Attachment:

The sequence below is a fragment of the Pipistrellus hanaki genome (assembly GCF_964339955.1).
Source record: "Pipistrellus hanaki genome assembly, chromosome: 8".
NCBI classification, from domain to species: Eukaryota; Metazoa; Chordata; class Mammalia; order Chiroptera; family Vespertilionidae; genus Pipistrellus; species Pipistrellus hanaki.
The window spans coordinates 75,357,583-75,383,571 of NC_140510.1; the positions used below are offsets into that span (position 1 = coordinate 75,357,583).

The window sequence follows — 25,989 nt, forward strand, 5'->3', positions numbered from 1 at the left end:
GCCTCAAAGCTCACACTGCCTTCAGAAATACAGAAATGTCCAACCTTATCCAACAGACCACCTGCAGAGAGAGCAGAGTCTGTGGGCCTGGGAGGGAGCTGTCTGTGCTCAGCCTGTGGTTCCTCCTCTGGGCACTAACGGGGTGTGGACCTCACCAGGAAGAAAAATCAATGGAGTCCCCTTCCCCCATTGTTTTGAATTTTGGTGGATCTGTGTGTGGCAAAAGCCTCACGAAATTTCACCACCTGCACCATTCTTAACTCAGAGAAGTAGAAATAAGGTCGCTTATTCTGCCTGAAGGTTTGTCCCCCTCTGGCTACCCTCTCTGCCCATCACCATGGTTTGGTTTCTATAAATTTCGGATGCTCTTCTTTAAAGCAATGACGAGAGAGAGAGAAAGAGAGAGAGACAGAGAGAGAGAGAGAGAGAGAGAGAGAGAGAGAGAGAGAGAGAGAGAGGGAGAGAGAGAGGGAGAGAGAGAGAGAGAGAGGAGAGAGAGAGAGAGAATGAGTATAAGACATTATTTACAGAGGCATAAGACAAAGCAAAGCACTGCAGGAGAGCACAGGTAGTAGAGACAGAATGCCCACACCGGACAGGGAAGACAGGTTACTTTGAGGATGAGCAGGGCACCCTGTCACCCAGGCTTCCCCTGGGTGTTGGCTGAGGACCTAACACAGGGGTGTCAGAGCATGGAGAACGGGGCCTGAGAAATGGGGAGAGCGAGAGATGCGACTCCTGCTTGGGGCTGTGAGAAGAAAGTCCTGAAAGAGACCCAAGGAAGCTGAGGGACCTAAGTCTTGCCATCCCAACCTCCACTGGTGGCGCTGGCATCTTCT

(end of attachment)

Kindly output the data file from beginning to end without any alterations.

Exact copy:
The sequence below is a fragment of the Pipistrellus hanaki genome (assembly GCF_964339955.1).
Source record: "Pipistrellus hanaki genome assembly, chromosome: 8".
NCBI classification, from domain to species: Eukaryota; Metazoa; Chordata; class Mammalia; order Chiroptera; family Vespertilionidae; genus Pipistrellus; species Pipistrellus hanaki.
The window spans coordinates 75,357,583-75,383,571 of NC_140510.1; the positions used below are offsets into that span (position 1 = coordinate 75,357,583).

The window sequence follows — 25,989 nt, forward strand, 5'->3', positions numbered from 1 at the left end:
GCCTCAAAGCTCACACTGCCTTCAGAAATACAGAAATGTCCAACCTTATCCAACAGACCACCTGCAGAGAGAGCAGAGTCTGTGGGCCTGGGAGGGAGCTGTCTGTGCTCAGCCTGTGGTTCCTCCTCTGGGCACTAACGGGGTGTGGACCTCACCAGGAAGAAAAATCAATGGAGTCCCCTTCCCCCATTGTTTTGAATTTTGGTGGATCTGTGTGTGGCAAAAGCCTCACGAAATTTCACCACCTGCACCATTCTTAACTCAGAGAAGTAGAAATAAGGTCGCTTATTCTGCCTGAAGGTTTGTCCCCCTCTGGCTACCCTCTCTGCCCATCACCATGGTTTGGTTTCTATAAATTTCGGATGCTCTTCTTTAAAGCAATGACGAGAGAGAGAGAAAGAGAGAGAGACAGAGAGAGAGAGAGAGAGAGAGAGAGAGAGAGAGAGAGAGAGAGAGAGGGAGAGAGAGAGGGAGAGAGAGAGAGAGAGAGGAGAGAGAGAGAGAGAATGAGTATAAGACATTATTTACAGAGGCATAAGACAAAGCAAAGCACTGCAGGAGAGCACAGGTAGTAGAGACAGAATGCCCACACCGGACAGGGAAGACAGGTTACTTTGAGGATGAGCAGGGCACCCTGTCACCCAGGCTTCCCCTGGGTGTTGGCTGAGGACCTAACACAGGGGTGTCAGAGCATGGAGAACGGGGCCTGAGAAATGGGGAGAGCGAGAGATGCGACTCCTGCTTGGGGCTGTGAGAAGAAAGTCCTGAAAGAGACCCAAGGAAGCTGAGGGACCTAAGTCTTGCCATCCCAACCTCCACTGGTGGCGCTGGCATCTTCT